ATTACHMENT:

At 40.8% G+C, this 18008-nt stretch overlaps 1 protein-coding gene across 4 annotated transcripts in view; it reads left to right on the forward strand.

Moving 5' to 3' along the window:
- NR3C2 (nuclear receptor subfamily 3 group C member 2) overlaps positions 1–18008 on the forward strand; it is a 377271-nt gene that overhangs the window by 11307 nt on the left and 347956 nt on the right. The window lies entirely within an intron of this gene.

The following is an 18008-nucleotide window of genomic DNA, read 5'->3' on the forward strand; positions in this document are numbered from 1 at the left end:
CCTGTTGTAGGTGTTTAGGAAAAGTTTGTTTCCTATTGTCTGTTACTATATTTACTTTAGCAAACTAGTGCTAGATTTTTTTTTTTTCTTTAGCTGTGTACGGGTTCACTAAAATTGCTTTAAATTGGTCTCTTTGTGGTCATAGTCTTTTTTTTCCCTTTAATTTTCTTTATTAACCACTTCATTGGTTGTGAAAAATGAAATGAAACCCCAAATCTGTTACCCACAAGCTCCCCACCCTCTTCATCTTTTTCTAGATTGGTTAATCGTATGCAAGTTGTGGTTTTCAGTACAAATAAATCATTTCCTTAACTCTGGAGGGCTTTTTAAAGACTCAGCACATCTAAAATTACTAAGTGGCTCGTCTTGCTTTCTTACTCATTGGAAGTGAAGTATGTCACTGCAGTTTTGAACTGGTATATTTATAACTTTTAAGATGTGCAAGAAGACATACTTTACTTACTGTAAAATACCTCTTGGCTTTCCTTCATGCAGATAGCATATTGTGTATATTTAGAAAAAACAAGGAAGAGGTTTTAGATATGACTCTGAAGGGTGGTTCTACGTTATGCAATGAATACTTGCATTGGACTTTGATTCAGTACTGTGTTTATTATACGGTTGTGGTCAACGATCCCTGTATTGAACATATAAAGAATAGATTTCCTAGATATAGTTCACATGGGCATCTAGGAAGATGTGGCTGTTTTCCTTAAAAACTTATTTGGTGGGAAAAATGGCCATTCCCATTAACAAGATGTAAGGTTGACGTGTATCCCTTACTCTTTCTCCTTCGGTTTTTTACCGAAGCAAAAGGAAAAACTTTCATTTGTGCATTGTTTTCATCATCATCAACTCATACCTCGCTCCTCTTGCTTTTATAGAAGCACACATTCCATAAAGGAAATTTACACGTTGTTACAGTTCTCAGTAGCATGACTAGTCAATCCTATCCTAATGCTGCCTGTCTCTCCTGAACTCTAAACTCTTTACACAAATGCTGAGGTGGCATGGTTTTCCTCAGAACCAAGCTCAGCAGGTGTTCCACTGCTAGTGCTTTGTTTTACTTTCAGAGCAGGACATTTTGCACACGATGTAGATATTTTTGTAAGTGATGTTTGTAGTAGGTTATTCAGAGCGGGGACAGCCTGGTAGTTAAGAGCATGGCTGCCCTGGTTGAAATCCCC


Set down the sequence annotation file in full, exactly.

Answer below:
At 40.8% G+C, this 18008-nt stretch overlaps 1 protein-coding gene across 4 annotated transcripts in view; it reads left to right on the forward strand.

Moving 5' to 3' along the window:
- NR3C2 (nuclear receptor subfamily 3 group C member 2) overlaps positions 1–18008 on the forward strand; it is a 377271-nt gene that overhangs the window by 11307 nt on the left and 347956 nt on the right. The window lies entirely within an intron of this gene.

The following is an 18008-nucleotide window of genomic DNA, read 5'->3' on the forward strand; positions in this document are numbered from 1 at the left end:
CCTGTTGTAGGTGTTTAGGAAAAGTTTGTTTCCTATTGTCTGTTACTATATTTACTTTAGCAAACTAGTGCTAGATTTTTTTTTTTTCTTTAGCTGTGTACGGGTTCACTAAAATTGCTTTAAATTGGTCTCTTTGTGGTCATAGTCTTTTTTTTCCCTTTAATTTTCTTTATTAACCACTTCATTGGTTGTGAAAAATGAAATGAAACCCCAAATCTGTTACCCACAAGCTCCCCACCCTCTTCATCTTTTTCTAGATTGGTTAATCGTATGCAAGTTGTGGTTTTCAGTACAAATAAATCATTTCCTTAACTCTGGAGGGCTTTTTAAAGACTCAGCACATCTAAAATTACTAAGTGGCTCGTCTTGCTTTCTTACTCATTGGAAGTGAAGTATGTCACTGCAGTTTTGAACTGGTATATTTATAACTTTTAAGATGTGCAAGAAGACATACTTTACTTACTGTAAAATACCTCTTGGCTTTCCTTCATGCAGATAGCATATTGTGTATATTTAGAAAAAACAAGGAAGAGGTTTTAGATATGACTCTGAAGGGTGGTTCTACGTTATGCAATGAATACTTGCATTGGACTTTGATTCAGTACTGTGTTTATTATACGGTTGTGGTCAACGATCCCTGTATTGAACATATAAAGAATAGATTTCCTAGATATAGTTCACATGGGCATCTAGGAAGATGTGGCTGTTTTCCTTAAAAACTTATTTGGTGGGAAAAATGGCCATTCCCATTAACAAGATGTAAGGTTGACGTGTATCCCTTACTCTTTCTCCTTCGGTTTTTTACCGAAGCAAAAGGAAAAACTTTCATTTGTGCATTGTTTTCATCATCATCAACTCATACCTCGCTCCTCTTGCTTTTATAGAAGCACACATTCCATAAAGGAAATTTACACGTTGTTACAGTTCTCAGTAGCATGACTAGTCAATCCTATCCTAATGCTGCCTGTCTCTCCTGAACTCTAAACTCTTTACACAAATGCTGAGGTGGCATGGTTTTCCTCAGAACCAAGCTCAGCAGGTGTTCCACTGCTAGTGCTTTGTTTTACTTTCAGAGCAGGACATTTTGCACACGATGTAGATATTTTTGTAAGTGATGTTTGTAGTAGGTTATTCAGAGCGGGGACAGCCTGGTAGTTAAGAGCATGGCTGCCCTGGTTGAAATCCCC